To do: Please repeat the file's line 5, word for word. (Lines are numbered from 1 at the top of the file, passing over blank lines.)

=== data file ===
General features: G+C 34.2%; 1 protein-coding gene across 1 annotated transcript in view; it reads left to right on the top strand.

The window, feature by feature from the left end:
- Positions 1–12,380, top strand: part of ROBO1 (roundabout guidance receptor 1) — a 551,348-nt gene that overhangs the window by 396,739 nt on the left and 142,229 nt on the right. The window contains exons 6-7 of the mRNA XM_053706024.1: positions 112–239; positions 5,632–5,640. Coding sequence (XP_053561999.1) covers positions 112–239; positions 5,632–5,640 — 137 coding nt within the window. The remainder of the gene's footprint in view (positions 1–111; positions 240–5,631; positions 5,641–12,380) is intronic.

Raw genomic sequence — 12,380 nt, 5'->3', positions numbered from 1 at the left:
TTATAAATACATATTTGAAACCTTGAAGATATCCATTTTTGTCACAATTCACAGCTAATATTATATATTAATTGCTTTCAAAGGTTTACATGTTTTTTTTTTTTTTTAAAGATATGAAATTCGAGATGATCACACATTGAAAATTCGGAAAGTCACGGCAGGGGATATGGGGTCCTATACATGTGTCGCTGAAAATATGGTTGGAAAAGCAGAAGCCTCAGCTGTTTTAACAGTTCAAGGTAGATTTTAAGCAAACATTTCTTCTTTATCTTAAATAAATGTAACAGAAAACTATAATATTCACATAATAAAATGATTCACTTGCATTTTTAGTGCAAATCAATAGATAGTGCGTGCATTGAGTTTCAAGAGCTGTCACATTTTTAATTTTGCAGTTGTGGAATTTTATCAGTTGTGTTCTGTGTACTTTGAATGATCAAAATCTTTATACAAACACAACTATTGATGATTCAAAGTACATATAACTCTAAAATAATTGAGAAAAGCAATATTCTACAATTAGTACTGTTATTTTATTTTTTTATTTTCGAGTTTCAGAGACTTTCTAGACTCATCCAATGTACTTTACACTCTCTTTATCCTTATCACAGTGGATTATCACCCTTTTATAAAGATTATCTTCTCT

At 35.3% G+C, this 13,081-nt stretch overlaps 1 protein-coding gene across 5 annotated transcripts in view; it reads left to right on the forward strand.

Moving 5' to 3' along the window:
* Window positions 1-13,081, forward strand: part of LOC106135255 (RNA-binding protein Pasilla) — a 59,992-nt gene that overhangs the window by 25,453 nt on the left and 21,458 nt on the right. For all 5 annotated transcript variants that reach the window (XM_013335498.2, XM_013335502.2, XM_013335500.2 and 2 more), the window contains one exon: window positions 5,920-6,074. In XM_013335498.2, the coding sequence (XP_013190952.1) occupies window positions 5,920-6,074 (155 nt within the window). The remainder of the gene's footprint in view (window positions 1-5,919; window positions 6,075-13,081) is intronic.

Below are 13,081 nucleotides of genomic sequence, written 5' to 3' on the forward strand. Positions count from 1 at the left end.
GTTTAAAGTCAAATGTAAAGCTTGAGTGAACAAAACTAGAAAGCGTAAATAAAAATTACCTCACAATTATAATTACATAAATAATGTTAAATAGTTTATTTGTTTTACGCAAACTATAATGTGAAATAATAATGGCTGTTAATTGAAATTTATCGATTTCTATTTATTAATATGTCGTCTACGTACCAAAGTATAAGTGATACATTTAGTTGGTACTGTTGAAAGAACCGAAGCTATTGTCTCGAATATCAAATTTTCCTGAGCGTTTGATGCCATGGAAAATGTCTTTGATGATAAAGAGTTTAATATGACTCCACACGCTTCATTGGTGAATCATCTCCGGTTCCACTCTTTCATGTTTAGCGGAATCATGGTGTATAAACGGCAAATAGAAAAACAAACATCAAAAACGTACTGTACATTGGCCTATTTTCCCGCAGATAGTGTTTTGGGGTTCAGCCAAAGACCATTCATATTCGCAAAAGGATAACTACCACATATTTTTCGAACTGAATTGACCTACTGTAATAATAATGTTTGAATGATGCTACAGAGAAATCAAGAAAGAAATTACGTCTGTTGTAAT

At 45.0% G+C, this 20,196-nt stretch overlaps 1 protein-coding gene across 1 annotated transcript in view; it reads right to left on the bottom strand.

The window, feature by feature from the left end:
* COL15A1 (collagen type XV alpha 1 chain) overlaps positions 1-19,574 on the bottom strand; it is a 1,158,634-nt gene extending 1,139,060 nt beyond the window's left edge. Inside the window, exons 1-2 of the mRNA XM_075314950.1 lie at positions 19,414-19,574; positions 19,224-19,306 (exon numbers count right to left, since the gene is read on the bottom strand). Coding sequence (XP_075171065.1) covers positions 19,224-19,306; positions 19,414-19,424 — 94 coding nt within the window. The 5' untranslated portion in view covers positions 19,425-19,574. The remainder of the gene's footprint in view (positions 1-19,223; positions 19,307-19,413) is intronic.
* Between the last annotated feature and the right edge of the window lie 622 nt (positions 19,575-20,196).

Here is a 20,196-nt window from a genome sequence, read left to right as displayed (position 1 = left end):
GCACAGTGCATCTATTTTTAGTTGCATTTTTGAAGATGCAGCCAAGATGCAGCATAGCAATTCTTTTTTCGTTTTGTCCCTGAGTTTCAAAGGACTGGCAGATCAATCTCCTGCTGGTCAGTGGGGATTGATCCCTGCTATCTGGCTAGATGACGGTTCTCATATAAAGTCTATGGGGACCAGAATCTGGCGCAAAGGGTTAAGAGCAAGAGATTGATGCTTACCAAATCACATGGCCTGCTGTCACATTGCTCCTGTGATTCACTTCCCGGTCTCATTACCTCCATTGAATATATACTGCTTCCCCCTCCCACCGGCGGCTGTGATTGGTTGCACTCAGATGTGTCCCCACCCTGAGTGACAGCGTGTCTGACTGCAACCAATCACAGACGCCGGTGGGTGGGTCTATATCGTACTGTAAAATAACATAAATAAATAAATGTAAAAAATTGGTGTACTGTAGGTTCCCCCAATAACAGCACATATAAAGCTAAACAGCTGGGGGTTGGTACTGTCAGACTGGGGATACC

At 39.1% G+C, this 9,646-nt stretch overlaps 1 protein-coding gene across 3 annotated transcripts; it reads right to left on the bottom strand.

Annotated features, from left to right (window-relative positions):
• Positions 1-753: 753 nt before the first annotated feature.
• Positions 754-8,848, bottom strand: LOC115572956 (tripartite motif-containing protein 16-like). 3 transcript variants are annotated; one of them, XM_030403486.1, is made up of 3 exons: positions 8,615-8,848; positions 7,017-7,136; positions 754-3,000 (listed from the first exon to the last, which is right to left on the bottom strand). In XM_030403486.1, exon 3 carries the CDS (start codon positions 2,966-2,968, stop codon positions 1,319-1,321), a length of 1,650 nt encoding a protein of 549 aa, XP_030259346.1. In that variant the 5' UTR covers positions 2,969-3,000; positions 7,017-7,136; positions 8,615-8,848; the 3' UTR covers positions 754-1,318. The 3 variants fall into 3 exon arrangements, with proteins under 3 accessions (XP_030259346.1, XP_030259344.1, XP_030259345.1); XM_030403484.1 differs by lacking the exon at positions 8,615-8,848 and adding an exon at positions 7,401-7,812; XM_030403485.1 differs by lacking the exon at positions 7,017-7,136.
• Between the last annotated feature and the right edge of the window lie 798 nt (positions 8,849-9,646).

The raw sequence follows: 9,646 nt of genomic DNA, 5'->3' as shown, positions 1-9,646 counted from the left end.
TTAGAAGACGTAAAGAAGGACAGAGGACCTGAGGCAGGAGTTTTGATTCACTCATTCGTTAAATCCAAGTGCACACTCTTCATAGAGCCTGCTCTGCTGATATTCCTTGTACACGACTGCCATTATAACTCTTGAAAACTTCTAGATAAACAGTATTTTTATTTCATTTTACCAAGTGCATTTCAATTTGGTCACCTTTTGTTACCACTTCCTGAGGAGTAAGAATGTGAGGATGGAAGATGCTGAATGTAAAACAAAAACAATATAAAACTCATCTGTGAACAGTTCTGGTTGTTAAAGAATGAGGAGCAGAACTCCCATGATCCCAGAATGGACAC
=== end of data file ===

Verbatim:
TTATAAATACATATTTGAAACCTTGAAGATATCCATTTTTGTCACAATTCACAGCTAATATTATATATTAATTGCTTTCAAAGGTTTACATGTTTTTTTTTTTTTTTAAAGATATGAAATTCGAGATGATCACACATTGAAAATTCGGAAAGTCACGGCAGGGGATATGGGGTCCTATACATGTGTCGCTGAAAATATGGTTGGAAAAGCAGAAGCCTCAGCTGTTTTAACAGTTCAAGGTAGATTTTAAGCAAACATTTCTTCTTTATCTTAAATAAATGTAACAGAAAACTATAATATTCACATAATAAAATGATTCACTTGCATTTTTAGTGCAAATCAATAGATAGTGCGTGCATTGAGTTTCAAGAGCTGTCACATTTTTAATTTTGCAGTTGTGGAATTTTATCAGTTGTGTTCTGTGTACTTTGAATGATCAAAATCTTTATACAAACACAACTATTGATGATTCAAAGTACATATAACTCTAAAATAATTGAGAAAAGCAATATTCTACAATTAGTACTGTTATTTTATTTTTTTATTTTCGAGTTTCAGAGACTTTCTAGACTCATCCAATGTACTTTACACTCTCTTTATCCTTATCACAGTGGATTATCACCCTTTTATAAAGATTATCTTCTCT